Make two sample sleeves out of cheap fabric, one stretchy and one non-stretchy. Try them on to check the position of the elbow, the fit and the length. Use these as your basic pattern. Slice the top off the sleeve cap as illustrated to make a full-length off-the-shoulder-sleeve that is tacked to bra strap at the corners as in the photo.

Click on the photo to the right to see these sleeves in more detail.

I love this style because I never have to be concerned about it slipping down — one less thing to worry about when performing.

Dina Wearing Lace Sleeves

If you prefer gauntlets, cut the sleeve shorter from the top as illustrated to get the look you want, and add an elastic inside the edge. I like to make it a separate band that's tacked to the sleeve edge at three or four points. One can also sew decorative stretch lace directly onto the edge.

Beads and fringe can weigh the sleeve down and make it difficult to keep in place. Don't use the thick heavy Egyptian fringe that's used on the belt. Use a light fringe, scattered strands or tassels, or just wrist tassels. I'd use the attached style of sleeve or the below the elbow style of gauntlet. If using mesh, use the Powernet type that is strong enough to hold the weight of beads.

--The Costume Goddess



Related Articles

Other articles on this web site related to costuming for the arms include:



About the Costume Goddess

Dina has been sewing for more than twenty-five years (yes, she started as a toddler!)

She's also an artist (Maryland Institute of Art) and perfected her sewing techniques apprenticed to various designers, freelancing for small theaters, restyling vintage garments, and altering wedding gowns.

Dina fell in love with belly dancing costumes upon her very first lesson. Now the pleasure of wearing her own designs, and seeing others wear them, offers as much pleasure as dancing. She's become expert as well in altering those troublesome ready-made Egyptian costumes, and modifying designs to flatter individual figures.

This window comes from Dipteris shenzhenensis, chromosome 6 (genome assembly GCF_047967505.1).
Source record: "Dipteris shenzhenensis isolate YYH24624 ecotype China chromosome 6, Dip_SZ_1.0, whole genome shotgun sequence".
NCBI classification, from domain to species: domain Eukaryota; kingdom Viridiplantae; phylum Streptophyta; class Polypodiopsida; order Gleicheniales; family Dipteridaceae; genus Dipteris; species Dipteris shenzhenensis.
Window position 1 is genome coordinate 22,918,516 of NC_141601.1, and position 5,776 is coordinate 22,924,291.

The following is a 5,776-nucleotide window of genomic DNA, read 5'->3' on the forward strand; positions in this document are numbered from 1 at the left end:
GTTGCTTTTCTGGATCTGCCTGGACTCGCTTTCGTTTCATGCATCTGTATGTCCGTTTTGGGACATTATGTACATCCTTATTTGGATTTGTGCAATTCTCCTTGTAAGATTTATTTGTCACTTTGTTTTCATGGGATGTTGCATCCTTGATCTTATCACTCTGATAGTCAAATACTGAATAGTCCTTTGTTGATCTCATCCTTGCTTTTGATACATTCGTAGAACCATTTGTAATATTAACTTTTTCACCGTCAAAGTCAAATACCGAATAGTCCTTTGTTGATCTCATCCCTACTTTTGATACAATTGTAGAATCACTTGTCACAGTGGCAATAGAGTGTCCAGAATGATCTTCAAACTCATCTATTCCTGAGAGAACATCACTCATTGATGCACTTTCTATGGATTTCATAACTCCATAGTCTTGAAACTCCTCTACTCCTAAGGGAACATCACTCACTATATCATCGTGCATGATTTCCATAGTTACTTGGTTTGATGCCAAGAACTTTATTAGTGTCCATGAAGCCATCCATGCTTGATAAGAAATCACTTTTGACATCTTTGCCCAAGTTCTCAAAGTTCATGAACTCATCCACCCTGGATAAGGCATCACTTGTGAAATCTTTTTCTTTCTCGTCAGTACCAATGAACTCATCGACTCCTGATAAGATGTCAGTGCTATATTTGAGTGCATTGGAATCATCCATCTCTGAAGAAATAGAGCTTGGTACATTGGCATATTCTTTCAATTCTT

She holds workshops in Seattle to teach design and construction of cabaret costumes, and analysis of figure characteristics. She will also give private lessons, or resize or repair a secondhand costume. She's thus earned her Costume Goddess title.

Photo of Dina Lydia, The Costume Goddess

The Costume Goddess Tells All Costuming Books

Dina has published six books of her own on belly dance costuming as well as writing nearly all the costuming section for The Belly Dance Book. For information on her series of books, The Costume Goddess Tells All, see her web site at For reviews here on of some of her books, see:

Photo of Dina Lydia, the Costume Goddess

Costume Goddess Photos

To view a photo gallery featuring pictures of Dina, costumes she has designed, and her friends, either click on the choices below or visit her web site:


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The contents of this page are copyrighted 2009 by Dina Lydia. All rights reserved. Unauthorized duplication is forbidden.